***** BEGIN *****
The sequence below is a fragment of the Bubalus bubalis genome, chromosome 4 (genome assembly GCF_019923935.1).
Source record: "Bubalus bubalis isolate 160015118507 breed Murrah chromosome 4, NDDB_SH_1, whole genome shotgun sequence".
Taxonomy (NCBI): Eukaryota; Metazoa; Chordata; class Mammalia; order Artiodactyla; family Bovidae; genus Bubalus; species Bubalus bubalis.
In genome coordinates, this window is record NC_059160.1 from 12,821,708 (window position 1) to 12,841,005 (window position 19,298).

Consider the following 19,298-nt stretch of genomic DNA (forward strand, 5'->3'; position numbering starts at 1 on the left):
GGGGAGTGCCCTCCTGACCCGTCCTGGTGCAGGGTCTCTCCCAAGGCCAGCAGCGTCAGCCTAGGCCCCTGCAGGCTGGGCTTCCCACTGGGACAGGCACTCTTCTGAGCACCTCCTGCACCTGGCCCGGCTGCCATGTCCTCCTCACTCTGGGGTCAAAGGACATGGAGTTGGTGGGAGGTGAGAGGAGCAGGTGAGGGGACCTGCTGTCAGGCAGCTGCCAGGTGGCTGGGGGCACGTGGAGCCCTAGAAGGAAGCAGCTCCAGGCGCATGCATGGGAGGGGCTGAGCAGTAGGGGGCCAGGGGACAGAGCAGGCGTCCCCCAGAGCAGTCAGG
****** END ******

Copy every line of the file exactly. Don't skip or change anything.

The sequence below is a fragment of the Bubalus bubalis genome, chromosome 4 (genome assembly GCF_019923935.1).
Source record: "Bubalus bubalis isolate 160015118507 breed Murrah chromosome 4, NDDB_SH_1, whole genome shotgun sequence".
Taxonomy (NCBI): Eukaryota; Metazoa; Chordata; class Mammalia; order Artiodactyla; family Bovidae; genus Bubalus; species Bubalus bubalis.
In genome coordinates, this window is record NC_059160.1 from 12,821,708 (window position 1) to 12,841,005 (window position 19,298).

Consider the following 19,298-nt stretch of genomic DNA (forward strand, 5'->3'; position numbering starts at 1 on the left):
GGGGAGTGCCCTCCTGACCCGTCCTGGTGCAGGGTCTCTCCCAAGGCCAGCAGCGTCAGCCTAGGCCCCTGCAGGCTGGGCTTCCCACTGGGACAGGCACTCTTCTGAGCACCTCCTGCACCTGGCCCGGCTGCCATGTCCTCCTCACTCTGGGGTCAAAGGACATGGAGTTGGTGGGAGGTGAGAGGAGCAGGTGAGGGGACCTGCTGTCAGGCAGCTGCCAGGTGGCTGGGGGCACGTGGAGCCCTAGAAGGAAGCAGCTCCAGGCGCATGCATGGGAGGGGCTGAGCAGTAGGGGGCCAGGGGACAGAGCAGGCGTCCCCCAGAGCAGTCAGG